Jeremy Eaton

After seeing the film twice, and reading several reviews and voluminous blog-based discourse on the subject, I have only one question about Ang Lee's Brokeback Mountain: Umm, how is it not a gay cowboy movie? Or rather, umm, how is it anything but?

As was detailed in Annie Wagner's review of the film in these pages, some critics are moistly proclaiming that Brokeback Mountain is merely a tale about Love Itself, as opposed to love between two men specifically, or that the characterization "gay" (or "cowboy" for that matter) somehow demeans the film, missing the larger, presumably universal dimension of its central relationship. But let's be clear: Those are just the kinds of things people say when they don't want to be called gay themselves. Pretending Brokeback Mountain isn't about a couple of taciturn, cowboy-hat-wearing, horse-riding, sheep-herd-driving, wife-ignoring, buttfucking men whose forbidden love costs them everything that matters—and hence, a gay cowboy movie—is like saying that King Kong isn't a movie about a giant gorilla who falls in love with a white woman. The fact that Ang Lee frames his film like a classical romantic agony doesn't mean that it is one, or that it could have been as sad and effective—as tragic—had either of the main characters been female.

It's no secret that Brokeback Mountain is the most significant Hollywood film about homosexuality in recent years. First off, what are the other contenders? Philadelphia? Jeffrey? Top Gun? More importantly, though, Brokeback Mountain's claim to importance is dictated by more than the number of column inches its controversy has generated. The cultural influence actually seems to grow from the emotional power of its narrative, and from the primacy of the icons it seeks to invert. The controversy isn't surprising; it's de rigueur. The surprising part is that Brokeback Mountain isn't reminding more people of the other great gay cowboy movie, John Schlesinger's Midnight Cowboy, in which a naive, would-be stud comes to New York to live off his looks and finds that his only friend is a crippled gay hustler.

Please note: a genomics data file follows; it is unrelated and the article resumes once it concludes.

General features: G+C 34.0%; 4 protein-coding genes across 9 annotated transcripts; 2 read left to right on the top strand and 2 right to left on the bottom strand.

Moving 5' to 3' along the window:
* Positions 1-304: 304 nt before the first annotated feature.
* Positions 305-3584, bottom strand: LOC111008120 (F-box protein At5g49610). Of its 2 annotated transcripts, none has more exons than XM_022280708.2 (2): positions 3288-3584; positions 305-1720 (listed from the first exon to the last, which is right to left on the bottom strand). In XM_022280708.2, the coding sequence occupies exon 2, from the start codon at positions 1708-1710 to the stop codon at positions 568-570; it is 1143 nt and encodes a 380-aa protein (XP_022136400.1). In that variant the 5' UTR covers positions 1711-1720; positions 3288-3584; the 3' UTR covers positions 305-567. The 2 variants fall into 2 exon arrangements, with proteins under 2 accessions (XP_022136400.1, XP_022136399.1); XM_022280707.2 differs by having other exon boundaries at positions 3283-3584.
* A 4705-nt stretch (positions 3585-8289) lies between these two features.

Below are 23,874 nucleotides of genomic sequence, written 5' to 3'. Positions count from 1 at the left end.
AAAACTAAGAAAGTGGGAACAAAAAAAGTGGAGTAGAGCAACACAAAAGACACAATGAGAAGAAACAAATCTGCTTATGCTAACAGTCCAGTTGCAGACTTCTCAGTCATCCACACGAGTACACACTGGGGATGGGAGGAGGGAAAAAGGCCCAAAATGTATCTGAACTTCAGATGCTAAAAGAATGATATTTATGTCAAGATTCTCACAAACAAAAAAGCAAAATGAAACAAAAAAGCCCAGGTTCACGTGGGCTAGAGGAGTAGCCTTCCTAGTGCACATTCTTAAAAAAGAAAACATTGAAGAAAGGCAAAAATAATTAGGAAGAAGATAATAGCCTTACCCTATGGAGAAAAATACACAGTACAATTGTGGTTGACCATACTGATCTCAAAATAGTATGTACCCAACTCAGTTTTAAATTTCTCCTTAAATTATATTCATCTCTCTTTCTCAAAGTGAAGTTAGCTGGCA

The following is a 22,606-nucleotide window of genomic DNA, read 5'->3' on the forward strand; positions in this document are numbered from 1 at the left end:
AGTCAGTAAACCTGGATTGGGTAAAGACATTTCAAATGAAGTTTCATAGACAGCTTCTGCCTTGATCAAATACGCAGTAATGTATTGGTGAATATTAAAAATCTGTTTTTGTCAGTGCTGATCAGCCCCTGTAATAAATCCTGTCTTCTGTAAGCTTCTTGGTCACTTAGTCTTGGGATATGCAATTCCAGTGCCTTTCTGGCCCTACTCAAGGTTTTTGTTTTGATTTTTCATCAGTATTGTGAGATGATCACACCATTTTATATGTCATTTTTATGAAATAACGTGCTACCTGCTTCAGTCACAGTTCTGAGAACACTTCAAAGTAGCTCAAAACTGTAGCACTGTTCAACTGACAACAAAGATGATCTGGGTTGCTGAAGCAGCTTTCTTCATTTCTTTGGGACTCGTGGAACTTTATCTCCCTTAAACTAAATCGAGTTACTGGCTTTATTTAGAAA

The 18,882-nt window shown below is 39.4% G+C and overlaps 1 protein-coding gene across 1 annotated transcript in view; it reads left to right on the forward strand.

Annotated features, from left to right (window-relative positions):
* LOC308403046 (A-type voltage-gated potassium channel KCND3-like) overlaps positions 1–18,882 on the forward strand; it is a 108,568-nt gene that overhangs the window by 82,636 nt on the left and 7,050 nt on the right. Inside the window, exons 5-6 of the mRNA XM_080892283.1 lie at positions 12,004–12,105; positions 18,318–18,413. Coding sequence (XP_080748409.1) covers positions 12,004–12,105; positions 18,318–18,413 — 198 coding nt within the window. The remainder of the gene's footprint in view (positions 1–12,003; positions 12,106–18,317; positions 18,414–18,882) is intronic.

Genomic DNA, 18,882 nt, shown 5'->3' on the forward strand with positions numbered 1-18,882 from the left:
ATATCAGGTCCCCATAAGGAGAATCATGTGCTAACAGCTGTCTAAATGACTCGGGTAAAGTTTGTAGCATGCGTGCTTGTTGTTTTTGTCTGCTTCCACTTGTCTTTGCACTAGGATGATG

It's crucial that Brokeback Mountain takes place in the world of Marlboro men, trucks, line dances, rodeos, etc., because a major facet of the filmmakers' agenda—and yes, they absolutely have one—is to communicate that homosexuality happens to normal people, too. This noble goal remains Brokeback Mountain's gravest failure as art: It can't help but smack of advocacy. Likewise, Midnight Cowboy is all about its late '60s New York setting. Where Lee lets mountains and clouds mirror his characters' emotions, Schlesinger went the other way, turning his flashing strobe on a lurid gay subculture that forced queerness into cheap hotels and all-night movie theaters, and in which all light was artificial and sickly. In 1969 America, just admitting the existence of such a subculture was enough to earn the film an X rating. And in allowing its protagonists, wide-eyed Joe Buck and slimy Ratso Rizzo, a modicum of humanity despite their immersion in that subculture, Midnight Cowboy was revolutionary (and won the Best Picture Oscar).

Brokeback Mountain's lovers, Ennis and Jack, don't belong to any subculture, except perhaps that of the vanishing West. Mainly they are misfits hiding in real-man drag. Part of their tragedy is that real-man drag, with its code of inexpressiveness and its macho colors, proves a perfect place to hide. Their camouflage is the same as Joe Buck's, though their contexts couldn't be more different. Joe's suede fringe and cowboy hat were a signal that the codes of Americana had evolved into more complex, multilayered forms of communication. "That cowboy stuff is strictly for fags," Ratso warns a baffled Joe, who hasn't yet noticed that "every Jackie on 42nd Street" dresses just like him. Not until he escapes New York does he remove his hat. Conversely, Ennis's cowboy pose is all about receding into a sea of cowboys, the better not to be murdered for feeling like he does. As years pass, he recedes ever deeper, until he all but disappears.

Together, these two movies, each powerful and mawkish in its own way, bookend nearly 40 years of cinematic attempts to communicate the existence of homosexuality to mainstream audiences. Not the righteousness, not the beauty, but the fact. Not homosexuality as normative; homosexuality as possible. That's the conversation we're still having. As a culture, and indeed as a species, we're still squandering the greatest and most expansive art form ever invented to argue the essential humanity of human beings.

Talk about a regret. recommended